What Global Warming Looks Like

New report visualizes impact of sea level rise -- and it's not pretty.

November 26, 2008, 11:46 AM

Sept. 14, 2007 — -- Edward Mazria wants people to know how rising sea levels — made worse by global warming — will affect residents along U.S. coastlines.

Goodbye, Hollywood, Fla. So long, Boston. New Orleans? Forget about it.

"We're not talking about South Sea islands and Bangladesh here," Mazria said. "We're talking about the U.S. being physically under siege with a very small increment of sea level rise."

Mazria isn't a climatologist. He's not even a scientist. He's an architect who gave up running his company in January to devote his time to a nonprofit group he founded several years ago. Called Architecture 2030, the organization tries to bring attention to the amount of greenhouse gas emissions that the building sector contributes to global warming through inefficient electricity use, lighting, heating and cooling.

"The building sector is responsible for close to half of all energy consumption in this country and close to half of all greenhouse gas emissions," he said. Buildings are the single largest contributor to global warming, he said, emitting more than even automobiles.

To demonstrate Mazria's point, Architecture 2030 has compiled a report that features images depicting the dramatic effects of sea level rise — from about 3 to 16 feet — on 31 cities around the country.

The chief villain contributing to global warming, Mazria said, is coal that is burned in power plants to generate electricity in buildings. Mazria's group has issued the "2030 Challenge," calling for greatly improved efficiency standards in new and renovated buildings in the coming decades. The goal is to make buildings "carbon neutral" by 2030.

The plan has been adopted by the U.S. Conference of Mayors and the American Institute of Architects, among others. If the goal can be reached, Mazria said, demand for coal should drop dramatically.

"Seventy-six percent of the energy produced in this country goes just to operating buildings. That's heating, lighting, cooling and hot water," Mazria said. "Our focus has been on how to reduce the demand side so we don't need the new coal plants."

The images of cities under a layer of water in the Architecture 2030 report are eye-opening. Mazria said they took a year to compile, using government elevation data combined with Google Earth maps.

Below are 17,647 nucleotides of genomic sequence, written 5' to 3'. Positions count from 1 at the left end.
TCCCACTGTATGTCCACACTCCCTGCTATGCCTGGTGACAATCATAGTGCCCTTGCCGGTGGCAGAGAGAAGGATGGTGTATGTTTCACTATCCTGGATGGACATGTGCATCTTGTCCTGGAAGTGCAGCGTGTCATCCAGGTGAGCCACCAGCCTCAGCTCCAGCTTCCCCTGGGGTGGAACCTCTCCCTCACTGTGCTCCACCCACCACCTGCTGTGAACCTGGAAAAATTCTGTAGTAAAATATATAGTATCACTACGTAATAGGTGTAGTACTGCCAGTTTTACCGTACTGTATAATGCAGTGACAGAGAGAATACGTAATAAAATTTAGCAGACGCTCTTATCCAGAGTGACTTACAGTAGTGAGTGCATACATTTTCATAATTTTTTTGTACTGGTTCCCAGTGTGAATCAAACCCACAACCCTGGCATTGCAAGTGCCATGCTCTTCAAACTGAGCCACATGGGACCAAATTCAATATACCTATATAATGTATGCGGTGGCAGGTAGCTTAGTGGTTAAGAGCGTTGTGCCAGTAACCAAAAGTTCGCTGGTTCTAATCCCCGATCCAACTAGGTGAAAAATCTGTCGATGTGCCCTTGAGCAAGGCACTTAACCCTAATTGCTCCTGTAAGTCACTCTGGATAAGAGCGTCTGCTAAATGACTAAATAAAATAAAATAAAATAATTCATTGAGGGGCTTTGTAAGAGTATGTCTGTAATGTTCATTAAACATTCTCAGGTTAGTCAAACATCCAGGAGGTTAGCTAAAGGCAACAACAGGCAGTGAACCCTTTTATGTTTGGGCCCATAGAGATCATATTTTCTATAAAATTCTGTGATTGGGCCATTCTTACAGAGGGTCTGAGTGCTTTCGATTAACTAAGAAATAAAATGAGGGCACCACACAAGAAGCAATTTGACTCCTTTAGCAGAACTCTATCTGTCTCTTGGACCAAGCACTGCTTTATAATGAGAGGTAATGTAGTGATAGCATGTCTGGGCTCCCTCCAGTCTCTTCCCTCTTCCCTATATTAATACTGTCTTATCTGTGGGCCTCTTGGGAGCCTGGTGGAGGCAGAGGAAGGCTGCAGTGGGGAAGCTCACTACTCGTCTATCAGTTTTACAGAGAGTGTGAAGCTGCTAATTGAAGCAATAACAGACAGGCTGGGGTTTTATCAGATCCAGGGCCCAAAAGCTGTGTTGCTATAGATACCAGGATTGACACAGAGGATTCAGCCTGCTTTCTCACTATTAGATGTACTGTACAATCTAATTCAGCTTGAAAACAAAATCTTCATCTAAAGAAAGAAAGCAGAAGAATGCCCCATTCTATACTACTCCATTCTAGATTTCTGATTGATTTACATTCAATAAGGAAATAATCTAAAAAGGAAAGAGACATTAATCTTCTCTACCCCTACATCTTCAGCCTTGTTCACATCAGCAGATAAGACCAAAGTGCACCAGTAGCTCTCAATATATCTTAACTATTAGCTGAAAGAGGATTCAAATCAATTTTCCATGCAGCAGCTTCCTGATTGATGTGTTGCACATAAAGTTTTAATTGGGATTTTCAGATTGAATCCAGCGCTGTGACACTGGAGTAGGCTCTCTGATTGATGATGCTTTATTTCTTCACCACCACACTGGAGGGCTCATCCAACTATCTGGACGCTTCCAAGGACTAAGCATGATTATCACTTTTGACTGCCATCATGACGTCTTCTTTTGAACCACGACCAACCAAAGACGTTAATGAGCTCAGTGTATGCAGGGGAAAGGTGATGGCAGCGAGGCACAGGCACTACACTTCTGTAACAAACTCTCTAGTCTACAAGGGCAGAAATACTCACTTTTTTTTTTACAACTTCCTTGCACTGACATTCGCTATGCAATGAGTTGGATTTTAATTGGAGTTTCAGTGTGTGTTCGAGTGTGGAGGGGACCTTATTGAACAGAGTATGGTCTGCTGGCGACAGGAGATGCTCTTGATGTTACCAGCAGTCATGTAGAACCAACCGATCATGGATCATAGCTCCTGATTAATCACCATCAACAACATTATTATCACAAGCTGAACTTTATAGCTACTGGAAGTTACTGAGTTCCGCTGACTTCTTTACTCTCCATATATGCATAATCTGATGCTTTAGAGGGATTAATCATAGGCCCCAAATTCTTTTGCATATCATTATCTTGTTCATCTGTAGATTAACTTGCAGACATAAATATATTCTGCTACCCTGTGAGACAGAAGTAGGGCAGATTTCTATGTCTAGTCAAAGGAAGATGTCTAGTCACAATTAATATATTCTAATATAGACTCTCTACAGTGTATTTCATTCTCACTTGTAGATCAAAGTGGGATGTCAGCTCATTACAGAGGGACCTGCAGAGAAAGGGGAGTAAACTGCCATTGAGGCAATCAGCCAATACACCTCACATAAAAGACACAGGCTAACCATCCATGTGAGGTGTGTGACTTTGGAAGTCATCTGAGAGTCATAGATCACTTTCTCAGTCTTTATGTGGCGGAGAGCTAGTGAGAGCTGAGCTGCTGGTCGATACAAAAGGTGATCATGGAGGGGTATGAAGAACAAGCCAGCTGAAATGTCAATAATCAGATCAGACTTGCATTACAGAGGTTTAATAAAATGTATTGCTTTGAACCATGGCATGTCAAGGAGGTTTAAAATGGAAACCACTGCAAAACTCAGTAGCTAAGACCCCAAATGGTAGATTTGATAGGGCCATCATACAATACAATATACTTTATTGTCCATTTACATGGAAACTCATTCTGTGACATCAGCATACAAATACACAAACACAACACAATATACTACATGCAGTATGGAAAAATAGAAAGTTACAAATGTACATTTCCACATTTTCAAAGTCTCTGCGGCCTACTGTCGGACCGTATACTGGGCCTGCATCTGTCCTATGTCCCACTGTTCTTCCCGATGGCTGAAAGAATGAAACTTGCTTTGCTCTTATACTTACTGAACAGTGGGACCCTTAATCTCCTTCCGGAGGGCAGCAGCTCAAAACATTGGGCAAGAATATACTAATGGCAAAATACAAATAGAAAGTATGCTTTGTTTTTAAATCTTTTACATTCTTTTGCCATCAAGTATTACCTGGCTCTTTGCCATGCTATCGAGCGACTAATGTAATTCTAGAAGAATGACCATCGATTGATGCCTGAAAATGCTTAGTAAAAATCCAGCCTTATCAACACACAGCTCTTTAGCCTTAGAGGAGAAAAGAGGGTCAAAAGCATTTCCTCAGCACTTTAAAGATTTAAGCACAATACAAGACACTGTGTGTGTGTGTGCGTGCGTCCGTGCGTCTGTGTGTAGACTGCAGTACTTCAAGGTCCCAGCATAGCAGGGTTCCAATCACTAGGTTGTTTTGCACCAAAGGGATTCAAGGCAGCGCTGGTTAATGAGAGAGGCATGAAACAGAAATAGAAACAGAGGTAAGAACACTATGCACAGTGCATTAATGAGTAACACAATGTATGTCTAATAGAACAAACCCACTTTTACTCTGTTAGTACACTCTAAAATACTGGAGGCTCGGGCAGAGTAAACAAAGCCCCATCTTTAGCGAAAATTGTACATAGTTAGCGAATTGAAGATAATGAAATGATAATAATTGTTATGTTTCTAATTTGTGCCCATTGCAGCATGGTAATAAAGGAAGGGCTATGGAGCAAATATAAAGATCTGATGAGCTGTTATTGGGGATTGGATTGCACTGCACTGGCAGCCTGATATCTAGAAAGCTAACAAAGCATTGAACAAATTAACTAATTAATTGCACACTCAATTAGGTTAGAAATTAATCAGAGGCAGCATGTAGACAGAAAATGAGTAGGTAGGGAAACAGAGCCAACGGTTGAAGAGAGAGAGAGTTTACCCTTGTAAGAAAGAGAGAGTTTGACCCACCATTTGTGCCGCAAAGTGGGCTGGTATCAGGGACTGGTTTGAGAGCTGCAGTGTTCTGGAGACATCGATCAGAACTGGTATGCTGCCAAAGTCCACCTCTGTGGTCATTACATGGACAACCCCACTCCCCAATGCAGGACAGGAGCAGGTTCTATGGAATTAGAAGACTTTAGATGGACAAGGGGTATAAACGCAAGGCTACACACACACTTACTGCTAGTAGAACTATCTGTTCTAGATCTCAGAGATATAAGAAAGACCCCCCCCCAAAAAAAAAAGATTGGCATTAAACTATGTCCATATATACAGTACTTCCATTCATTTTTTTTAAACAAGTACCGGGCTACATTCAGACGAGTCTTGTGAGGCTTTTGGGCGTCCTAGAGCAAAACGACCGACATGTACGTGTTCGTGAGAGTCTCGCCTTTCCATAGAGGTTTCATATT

The results show wide swaths of Miami and Hollywood, Fla., under water after just 3 feet of sea level rise. With about 5 feet of sea level rise, Galveston, Texas, would lose its airport and much of the area around it. And if San Francisco sees a 8-foot sea level rise, the waters of McCovey Cove would be lapping across the infield at AT&T Park.

Sea level rise of 3 feet by the end of this century may seem apocalyptic, but some leading scientists say it is a very real possibility. In a report issued earlier this year, the Intergovernmental Panel on Climate Change — it's made up of thousands of scientists from around the world — said various warming scenarios could raise sea levels anywhere from 7 to 23 inches.

Many researchers, however, consider the panel's estimates conservative because of the uncertain contribution that melting ice sheets in Greenland and Antarctica could make to sea level in coming decades.

"We do not have good models that include all of the relevant physics for the ice sheets," said James Hansen, a top climate scientist at NASA's Goddard Institute for Space Studies in New York. But Hansen said that if humans continue to heat the atmosphere in a business-as-usual fashion — and the Greenland or Antarctic ice sheets start to collapse — all bets are off.

"Once a collapse starts, things can happen very rapidly," Hansen said. "I would expect that it's almost certain that before the end of the century we would have sea level rise measured in meters. At least one or 2 or 3 meters [ 6 to 9 feet] this century if we follow business as usual."

With so many people around the world living within several meters of sea level, the implications could be catastrophic.

"A large fraction of people live within several meters' elevation of sea level," said Hansen. "So we would be talking about hundreds of millions of people being displaced if sea level goes up a few meters. So we really can't afford to go down that path."

Mazria, like Hansen, believes humans must act now to dramatically reduce the use of coal. The Architecture 2030 report claims that any other measures proposed to fight global warming are almost futile. Consider the following statistics, which were calculated by Architecture 2030 using government data.

Grim figures, for sure, But Mazria doesn't want anyone to lose hope, either.

"The American public is exceptional at taking a hold of a problem and solving it," he said. "If there's a need to do something, we'll do it."

Bill Blakemore contributed to this report.